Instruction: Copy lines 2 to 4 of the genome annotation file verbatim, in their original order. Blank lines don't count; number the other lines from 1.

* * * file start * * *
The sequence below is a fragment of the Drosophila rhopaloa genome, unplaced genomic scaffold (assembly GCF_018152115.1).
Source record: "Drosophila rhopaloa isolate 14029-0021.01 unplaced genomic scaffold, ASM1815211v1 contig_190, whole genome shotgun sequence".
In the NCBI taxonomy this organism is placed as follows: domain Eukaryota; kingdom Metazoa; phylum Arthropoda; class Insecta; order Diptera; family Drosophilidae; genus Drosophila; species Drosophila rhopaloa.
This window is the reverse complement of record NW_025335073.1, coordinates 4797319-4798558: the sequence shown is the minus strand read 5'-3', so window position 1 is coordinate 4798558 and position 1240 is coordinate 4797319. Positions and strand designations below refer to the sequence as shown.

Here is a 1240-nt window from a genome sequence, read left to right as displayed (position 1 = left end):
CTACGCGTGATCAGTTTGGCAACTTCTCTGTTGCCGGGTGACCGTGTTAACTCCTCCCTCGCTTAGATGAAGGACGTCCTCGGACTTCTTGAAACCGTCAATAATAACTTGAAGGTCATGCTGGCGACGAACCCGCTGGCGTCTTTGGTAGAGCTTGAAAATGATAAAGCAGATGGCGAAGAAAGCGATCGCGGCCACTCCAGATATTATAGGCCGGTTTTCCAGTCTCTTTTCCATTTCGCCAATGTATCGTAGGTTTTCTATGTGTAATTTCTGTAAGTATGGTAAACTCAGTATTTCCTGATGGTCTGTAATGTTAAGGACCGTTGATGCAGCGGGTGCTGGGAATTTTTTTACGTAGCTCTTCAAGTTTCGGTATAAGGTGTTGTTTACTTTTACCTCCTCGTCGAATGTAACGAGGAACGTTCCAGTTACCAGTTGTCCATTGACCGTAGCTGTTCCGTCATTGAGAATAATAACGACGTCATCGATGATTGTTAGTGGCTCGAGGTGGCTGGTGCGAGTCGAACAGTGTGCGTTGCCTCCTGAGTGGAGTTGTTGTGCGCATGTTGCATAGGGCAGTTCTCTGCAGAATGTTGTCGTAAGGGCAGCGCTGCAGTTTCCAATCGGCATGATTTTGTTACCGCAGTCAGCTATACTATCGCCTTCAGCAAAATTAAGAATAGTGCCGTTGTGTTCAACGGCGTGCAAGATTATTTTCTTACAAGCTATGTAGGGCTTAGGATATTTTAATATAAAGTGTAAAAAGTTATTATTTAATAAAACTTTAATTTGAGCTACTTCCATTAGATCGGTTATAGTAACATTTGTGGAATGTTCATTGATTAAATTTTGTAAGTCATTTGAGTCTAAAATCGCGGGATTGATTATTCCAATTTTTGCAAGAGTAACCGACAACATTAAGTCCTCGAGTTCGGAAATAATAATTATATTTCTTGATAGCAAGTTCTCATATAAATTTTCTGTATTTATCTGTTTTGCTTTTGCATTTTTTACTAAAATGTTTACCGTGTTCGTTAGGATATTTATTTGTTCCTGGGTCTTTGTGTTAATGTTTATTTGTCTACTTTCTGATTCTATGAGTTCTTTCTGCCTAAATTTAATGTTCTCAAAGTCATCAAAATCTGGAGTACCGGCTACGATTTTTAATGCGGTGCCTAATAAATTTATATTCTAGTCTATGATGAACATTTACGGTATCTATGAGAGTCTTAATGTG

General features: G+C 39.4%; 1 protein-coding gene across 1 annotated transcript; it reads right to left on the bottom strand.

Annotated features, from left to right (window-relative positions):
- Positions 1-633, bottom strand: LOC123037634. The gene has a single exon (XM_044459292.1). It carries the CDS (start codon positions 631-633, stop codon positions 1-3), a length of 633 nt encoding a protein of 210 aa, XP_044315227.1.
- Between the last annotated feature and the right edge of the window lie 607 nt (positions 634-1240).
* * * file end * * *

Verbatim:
Source record: "Drosophila rhopaloa isolate 14029-0021.01 unplaced genomic scaffold, ASM1815211v1 contig_190, whole genome shotgun sequence".
In the NCBI taxonomy this organism is placed as follows: domain Eukaryota; kingdom Metazoa; phylum Arthropoda; class Insecta; order Diptera; family Drosophilidae; genus Drosophila; species Drosophila rhopaloa.
This window is the reverse complement of record NW_025335073.1, coordinates 4797319-4798558: the sequence shown is the minus strand read 5'-3', so window position 1 is coordinate 4798558 and position 1240 is coordinate 4797319. Positions and strand designations below refer to the sequence as shown.